Reproducing the 47 men in thread took approximately 14 months to thread paint each gentleman’s clothing. The larger signers, such as John Adams (center in brown), are 27” tall and due to his size, each piece of his clothing had to be thread painted separately and put back together like a puzzle. Richard Henry Lee, on the left in gray in a chair, required 13 pieces to outfit him and each piece had to be thread painted to size so Lee fit perfectly in his chair. John Hancock quite fittingly sits in the large chair to the right to receive the document. Yet again he had to be thread painted perfectly to fit into his chair
The photo of John Trumbull’s painting was acquired from the Architect of the Capitol. The photo was quite dark so to assure the faces were authentic to the original painting, each head was individually painted with Tsukineko inks to represent each face as close as possible to the original. A year was required to complete all 47 faces.
The background for the Declaration of Independence quilt was painted in Photoshop and custom printed on fabric. The original working pattern used was in proportion to the original painting. Each thread-painted figure had to be to the exact size so as to fit perfectly on the printed background fabric. Even being 1/16” off on any figure would present a major problem.
The buttons on the clothing were made of polymer clay and the gentlemen’s shoes were made of real leather, ascots were batiste and their hosiery was from lining fabric. The final quilt was 95” x 65” and the quilt took over 4,000 hours over a 3 ½ year period. The quilt was quilted by Terri Taylor over a 3 month period. Quilting on the surface-enhanced the room's design and the liberty bell was quilted in the crown molding to further the theme of the quilt.
To carry the authenticity of the quilt further and to honor the historical significance of the painting and thus the quilt, Photoshop was used to create small snapshots of history on the back of the quilt. Snapshots include a schematic of the figures from the front, photos of the 47 men depicted on the quilt front, the Declaration of Independence, and a bit of history about some of the signers that signed the Declaration but were not on the painting as well as a short history of John Trumbull’s painting adventure.
In 1820 the Declaration was already showing signs of age so John Quincy Adams commissioned William J. Stone in 1823 to make a full-size copper engraving of the Declaration. This Stone engraving is the most frequently reproduced version of the Declaration and is used for most Declaration documents we purchase in gift shops today. The Declaration of Independence while not legally binding is still powerful. The Declaration states the principles on which our government and our identity as Americans are based. The Declaration, though somewhat faded by time and wear, today resides in the National Archives.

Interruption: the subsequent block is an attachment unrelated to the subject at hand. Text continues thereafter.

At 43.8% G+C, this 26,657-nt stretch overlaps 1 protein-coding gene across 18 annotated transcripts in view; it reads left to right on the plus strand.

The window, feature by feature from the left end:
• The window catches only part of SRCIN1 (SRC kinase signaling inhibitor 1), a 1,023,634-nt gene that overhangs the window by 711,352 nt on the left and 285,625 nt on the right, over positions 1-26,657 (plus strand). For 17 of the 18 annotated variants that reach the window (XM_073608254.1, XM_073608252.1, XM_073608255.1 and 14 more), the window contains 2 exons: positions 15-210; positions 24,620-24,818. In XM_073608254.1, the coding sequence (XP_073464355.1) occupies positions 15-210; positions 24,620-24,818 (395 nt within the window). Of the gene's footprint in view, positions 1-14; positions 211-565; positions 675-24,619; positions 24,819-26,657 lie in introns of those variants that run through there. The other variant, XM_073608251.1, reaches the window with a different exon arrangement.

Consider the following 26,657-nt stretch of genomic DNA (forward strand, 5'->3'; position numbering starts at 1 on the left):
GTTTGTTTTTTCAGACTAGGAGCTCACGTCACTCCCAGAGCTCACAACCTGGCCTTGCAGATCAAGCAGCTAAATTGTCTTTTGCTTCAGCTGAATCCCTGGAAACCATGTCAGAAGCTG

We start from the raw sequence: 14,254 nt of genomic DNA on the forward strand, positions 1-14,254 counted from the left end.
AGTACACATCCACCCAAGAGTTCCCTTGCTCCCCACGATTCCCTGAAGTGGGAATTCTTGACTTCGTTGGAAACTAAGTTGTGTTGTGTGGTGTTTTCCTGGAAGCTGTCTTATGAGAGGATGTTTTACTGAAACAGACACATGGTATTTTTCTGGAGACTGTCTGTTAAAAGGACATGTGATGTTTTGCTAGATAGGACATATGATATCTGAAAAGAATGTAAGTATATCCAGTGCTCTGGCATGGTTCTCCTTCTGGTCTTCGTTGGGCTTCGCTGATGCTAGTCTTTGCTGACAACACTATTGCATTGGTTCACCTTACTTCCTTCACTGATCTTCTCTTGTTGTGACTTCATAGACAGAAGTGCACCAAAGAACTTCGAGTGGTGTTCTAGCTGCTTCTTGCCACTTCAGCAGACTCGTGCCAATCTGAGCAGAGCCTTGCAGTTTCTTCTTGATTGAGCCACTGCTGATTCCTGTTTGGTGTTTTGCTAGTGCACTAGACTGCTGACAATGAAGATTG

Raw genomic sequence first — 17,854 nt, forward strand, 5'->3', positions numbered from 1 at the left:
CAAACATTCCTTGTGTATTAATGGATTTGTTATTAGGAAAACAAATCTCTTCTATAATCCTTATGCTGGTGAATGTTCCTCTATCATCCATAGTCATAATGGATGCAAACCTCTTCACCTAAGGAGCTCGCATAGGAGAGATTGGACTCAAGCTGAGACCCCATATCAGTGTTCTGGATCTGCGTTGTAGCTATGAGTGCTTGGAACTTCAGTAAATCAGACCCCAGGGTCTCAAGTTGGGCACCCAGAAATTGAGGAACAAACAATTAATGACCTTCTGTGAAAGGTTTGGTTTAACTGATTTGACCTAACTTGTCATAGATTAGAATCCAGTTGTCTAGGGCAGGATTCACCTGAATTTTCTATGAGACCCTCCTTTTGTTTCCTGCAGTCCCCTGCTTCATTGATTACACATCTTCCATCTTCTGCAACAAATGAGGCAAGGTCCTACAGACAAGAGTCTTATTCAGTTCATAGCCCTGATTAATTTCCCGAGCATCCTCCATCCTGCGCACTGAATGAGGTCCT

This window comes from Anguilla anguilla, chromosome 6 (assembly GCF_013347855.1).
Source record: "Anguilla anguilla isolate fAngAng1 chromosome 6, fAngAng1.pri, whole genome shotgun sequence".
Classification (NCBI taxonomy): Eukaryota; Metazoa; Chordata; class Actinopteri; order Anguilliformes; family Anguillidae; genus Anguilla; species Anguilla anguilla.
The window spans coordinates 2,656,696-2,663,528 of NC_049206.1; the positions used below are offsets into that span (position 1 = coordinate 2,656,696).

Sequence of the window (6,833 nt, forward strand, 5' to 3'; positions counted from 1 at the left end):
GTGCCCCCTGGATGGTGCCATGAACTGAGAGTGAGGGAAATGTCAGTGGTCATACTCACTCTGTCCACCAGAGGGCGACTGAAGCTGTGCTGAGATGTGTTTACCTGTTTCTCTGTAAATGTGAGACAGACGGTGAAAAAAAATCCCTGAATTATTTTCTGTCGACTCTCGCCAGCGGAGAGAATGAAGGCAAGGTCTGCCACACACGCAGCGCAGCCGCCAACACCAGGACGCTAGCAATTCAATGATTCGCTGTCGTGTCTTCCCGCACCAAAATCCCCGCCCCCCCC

Our freedom, our democracy, and our rights all began with these few words – In Congress, July 4, 1776. The final draft of the Declaration was approved on July 4, 1776, by the Second Continental Congress. One of the most widely held misconceptions about the Declaration is that all the delegates in attendance signed the document on July 4, 1776. Most historians conclude that the signers in attendance on August 2, 1776, signed the Declaration; others signed in September and October and beyond.
After the Declaration had been adopted, the committee took Jefferson’s “fair copy” of his rough draft to John Dunlap, the official printer to Congress. The Declaration was printed along with the text: “Signed by Order and in Behalf of the Congress, John Hancock, President. Attest. Charles Thomson, Secretary”. No one is sure how many of the copies John Dunlap printed on July 4 but twenty-six copies are known to exist to what is commonly referred to as the Dunlap Broadside. Twenty-one copies are owned by American institutions; 2 by British institutions and 3 by private owners.
The signers of the Declaration were not wild-eyed, rabble-rousing ruffians. They were soft-spoken men of means and education. They had security but they valued liberty more. Standing tall, straight, and unwavering, they pledged: “For the support of this Declaration we mutually pledge to each other our lives, our fortunes, and our honor”. No loss of life or money could ever diminish the honor of these heroes and it is that honor that we celebrate our independence on July 4 each year.
It is my greatest hope that my quilt the Declaration of Independence – Voices of Freedom lives up to just a fraction of the original painting and that it has been represented with honor, integrity, virtue, and most of all reverence to the original John Trumbull painting and what that painting represents.